If you care about wine, an unhappy fact of life is that the prices of your favorites are probably going up every year. What was yesterday’s under-hyped gem gets big on Instagram, and all of a sudden the new vintage is double what you used to pay, if you can find it at all. I am usually happy for the winemakers, especially if they’re a small-scale independent operation—they work unbelievably hard, and more or less nobody is in this to get rich. But it is still a bummer!
So I was surprised by my reaction when I was browsing my local wine shop recently and saw a half-bottle of one of my favorite wines, Valdespino Inocente, going for $11. I was vaguely offended? It seemed somehow unjust for one of the world’s great wines to be going for that little. At the same time, though, it objectively rules that you can grab a bottle for the price of a Chipotle burrito.
And Inocente is one of the world’s great wines. It’s generally understood that these wines express the soil they were grown in, the terroir. Inocente comes exclusively from Macharnudo, a martian landscape of white chalk on a hill outside of Jerez, in southwest Spain. It’s the product of careful and traditional winemaking, too: Inocente is fermented in wooden barrels with indigenous yeasts. Then it’s aged for ten years or so under a veil of protective yeast as it moves through a ten-stage system of barrels called a solera.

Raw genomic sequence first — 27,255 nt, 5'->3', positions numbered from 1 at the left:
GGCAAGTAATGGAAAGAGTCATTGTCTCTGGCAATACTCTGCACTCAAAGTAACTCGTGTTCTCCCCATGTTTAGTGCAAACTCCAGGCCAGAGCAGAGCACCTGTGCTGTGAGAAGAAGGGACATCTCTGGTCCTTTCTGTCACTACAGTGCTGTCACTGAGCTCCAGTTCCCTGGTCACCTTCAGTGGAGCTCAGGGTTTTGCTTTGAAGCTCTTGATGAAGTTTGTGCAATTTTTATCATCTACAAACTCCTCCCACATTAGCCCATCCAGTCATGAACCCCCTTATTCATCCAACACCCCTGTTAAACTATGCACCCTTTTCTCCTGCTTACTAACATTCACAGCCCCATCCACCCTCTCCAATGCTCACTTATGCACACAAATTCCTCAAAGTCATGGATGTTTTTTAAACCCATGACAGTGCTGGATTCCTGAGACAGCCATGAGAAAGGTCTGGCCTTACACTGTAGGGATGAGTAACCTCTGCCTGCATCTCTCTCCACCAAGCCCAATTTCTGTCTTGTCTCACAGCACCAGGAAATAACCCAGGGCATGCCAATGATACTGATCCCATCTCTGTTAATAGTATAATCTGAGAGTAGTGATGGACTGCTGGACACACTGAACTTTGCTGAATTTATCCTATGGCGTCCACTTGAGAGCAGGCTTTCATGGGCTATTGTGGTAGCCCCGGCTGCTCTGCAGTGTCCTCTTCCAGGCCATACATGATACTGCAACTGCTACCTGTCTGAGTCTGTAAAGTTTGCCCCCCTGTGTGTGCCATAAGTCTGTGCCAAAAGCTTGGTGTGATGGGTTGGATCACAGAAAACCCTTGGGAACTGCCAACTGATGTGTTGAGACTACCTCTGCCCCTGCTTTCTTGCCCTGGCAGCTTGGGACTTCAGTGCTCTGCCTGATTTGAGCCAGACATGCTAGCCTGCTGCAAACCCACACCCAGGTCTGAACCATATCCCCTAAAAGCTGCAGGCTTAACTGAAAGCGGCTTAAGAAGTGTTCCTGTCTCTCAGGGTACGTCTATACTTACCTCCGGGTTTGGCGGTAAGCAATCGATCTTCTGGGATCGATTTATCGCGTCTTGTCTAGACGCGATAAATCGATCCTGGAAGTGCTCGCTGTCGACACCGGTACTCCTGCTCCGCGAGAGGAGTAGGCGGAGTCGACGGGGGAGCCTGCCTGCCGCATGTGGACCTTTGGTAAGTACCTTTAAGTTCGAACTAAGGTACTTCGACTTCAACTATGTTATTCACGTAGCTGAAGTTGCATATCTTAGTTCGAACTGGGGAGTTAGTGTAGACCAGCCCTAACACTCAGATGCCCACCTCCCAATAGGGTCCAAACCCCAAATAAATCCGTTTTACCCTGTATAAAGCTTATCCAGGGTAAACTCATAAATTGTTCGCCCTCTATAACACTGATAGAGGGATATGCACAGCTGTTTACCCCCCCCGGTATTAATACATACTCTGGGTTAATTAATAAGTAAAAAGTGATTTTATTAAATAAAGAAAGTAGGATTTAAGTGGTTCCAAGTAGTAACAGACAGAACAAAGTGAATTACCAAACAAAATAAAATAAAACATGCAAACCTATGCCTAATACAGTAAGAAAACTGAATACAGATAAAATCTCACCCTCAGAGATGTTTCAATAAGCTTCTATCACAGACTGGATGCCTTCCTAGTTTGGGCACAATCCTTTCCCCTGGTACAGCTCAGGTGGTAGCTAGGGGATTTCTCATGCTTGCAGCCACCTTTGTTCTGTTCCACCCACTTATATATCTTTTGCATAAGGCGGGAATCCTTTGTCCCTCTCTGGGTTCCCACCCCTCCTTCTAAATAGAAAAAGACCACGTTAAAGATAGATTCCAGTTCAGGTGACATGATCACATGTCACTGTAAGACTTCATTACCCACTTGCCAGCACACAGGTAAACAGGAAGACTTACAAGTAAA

But you know what? Don’t get bogged down in the details. Sherry is one of those categories that sommeliers and other wine geeks enjoy and buy much more than the general drinking public. I think this is because there’s so much minutiae, as though you can’t drink and enjoy it without a perfect understanding of the solera system, or being able to rattle off the difference between a palo cortado and an oloroso.
Instead, if you’ve got an extra $11 in your grocery budget this week, just give it a shot. Some geeky wines can sometimes be hard to find outside of major cities, but this isn’t one of them. If you live in the United States, the best wine shop near you will likely be able to special-order it at the very least. And if you don’t like Inocente on its own, it also works nicely in cocktails.
The best wines are more than a beverage—they’re a portal into another culture that happen to get you buzzed. So pick up some almonds and olives, maybe some jamón if you’re feeling fancy, and pour yourself a well-chilled glass. You are not going to find a greater monument to Spanish culture between here and the Prado Museum.